The Endemic Plants of Chile

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Mountain matorral & sclerophyllous forest

Matorral is a term used for Mediterranean shrubland and in Chile this vegetation type extends approximately from the regions of Coquimbo to Biobío where it is concentrated in the coastal mountain range and in the Andean foothills. It forms part of the sclerophyllous vegetation comprising plants with hard and leathery leaves. On north-facing sunny slopes the scrub formation is open and includes cacti and bromeliads. On the wetter and shadier southern slopes, the shrub and low tree cover is much denser. Today, only a small percentage of this type of vegetation remains intact due to human intervention. The sclerophyllous forests of central Chile are distributed from sea level to 1300 m in the coastal mountains, and from 1400-2200 m on the slopes of the Andes. Common trees include Crinodendron patagua, Cryptocarya alba, Lithrea caustica, Persea lingue, Peumus boldus and Quillaja saponaria. The moister forests have almost closed canopies with trees attaining heights of between 8-12 m. Under drier conditions the canopy has a lower stature and is more open as seen on the Andean slopes, where dominant species include Kageneckia angustifolia, Guindilia trinervis, and Colliguaja integerrima. These forests are almost entirely evergreen with the notable exception of Nothofagus species, especially N. macrocarpa. One of the best examples of unmodified sclerophyllous forest can be found in La Campana National Park. This protected area is home to the largest population of the palm, Jubaea chilensis, once widely distributed, but currently reduced and threatened by commercial exploitation of its sap and fruits.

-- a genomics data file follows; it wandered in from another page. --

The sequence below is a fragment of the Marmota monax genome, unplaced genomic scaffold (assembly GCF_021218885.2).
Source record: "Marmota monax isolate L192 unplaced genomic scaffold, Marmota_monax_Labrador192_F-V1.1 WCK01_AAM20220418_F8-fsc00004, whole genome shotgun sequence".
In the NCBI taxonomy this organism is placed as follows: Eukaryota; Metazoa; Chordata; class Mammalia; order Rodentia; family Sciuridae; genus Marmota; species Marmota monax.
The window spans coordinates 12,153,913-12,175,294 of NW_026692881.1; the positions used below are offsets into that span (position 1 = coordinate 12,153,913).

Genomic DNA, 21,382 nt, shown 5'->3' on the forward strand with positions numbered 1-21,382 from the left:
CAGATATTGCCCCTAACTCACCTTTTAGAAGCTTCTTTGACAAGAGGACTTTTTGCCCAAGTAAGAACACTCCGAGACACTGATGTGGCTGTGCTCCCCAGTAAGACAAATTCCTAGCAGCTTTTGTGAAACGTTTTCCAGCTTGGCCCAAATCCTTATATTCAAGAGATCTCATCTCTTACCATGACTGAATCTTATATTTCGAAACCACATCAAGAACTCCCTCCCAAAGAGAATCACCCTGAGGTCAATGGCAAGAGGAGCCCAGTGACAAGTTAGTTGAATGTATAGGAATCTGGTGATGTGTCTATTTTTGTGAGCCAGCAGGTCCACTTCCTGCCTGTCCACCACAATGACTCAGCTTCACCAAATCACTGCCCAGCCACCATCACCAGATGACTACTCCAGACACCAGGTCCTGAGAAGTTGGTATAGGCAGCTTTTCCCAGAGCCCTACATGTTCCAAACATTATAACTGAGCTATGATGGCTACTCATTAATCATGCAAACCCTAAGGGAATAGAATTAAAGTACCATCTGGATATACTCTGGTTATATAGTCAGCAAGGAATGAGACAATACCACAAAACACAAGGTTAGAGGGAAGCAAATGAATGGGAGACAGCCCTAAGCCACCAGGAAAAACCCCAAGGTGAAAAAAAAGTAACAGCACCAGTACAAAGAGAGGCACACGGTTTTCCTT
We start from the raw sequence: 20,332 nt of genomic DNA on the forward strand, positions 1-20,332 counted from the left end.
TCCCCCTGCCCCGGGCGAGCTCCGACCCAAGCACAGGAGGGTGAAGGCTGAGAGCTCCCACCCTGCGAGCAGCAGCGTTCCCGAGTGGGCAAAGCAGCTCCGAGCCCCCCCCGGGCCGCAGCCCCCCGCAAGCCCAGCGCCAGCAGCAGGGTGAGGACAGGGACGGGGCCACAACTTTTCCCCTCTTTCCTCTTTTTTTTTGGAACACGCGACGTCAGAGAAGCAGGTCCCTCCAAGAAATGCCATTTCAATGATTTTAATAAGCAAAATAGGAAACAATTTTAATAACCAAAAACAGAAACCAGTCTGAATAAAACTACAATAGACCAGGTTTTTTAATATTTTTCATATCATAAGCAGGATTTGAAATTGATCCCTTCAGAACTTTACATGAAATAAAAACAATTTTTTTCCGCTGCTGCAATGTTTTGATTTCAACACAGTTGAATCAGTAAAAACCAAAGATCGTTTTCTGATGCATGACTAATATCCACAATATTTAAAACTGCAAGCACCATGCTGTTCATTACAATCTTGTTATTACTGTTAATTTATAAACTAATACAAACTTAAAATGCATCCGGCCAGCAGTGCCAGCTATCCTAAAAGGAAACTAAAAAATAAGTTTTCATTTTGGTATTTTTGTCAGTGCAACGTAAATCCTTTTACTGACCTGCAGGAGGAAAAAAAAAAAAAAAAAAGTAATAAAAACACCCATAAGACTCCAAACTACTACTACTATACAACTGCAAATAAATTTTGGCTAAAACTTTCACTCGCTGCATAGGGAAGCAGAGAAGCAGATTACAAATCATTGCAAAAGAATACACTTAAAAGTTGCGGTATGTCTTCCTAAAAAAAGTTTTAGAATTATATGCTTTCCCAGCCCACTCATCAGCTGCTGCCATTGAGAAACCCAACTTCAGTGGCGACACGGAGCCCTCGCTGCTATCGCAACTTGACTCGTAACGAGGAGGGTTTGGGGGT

Endemic Taxa in Mountain matorral & sclerophyllous forest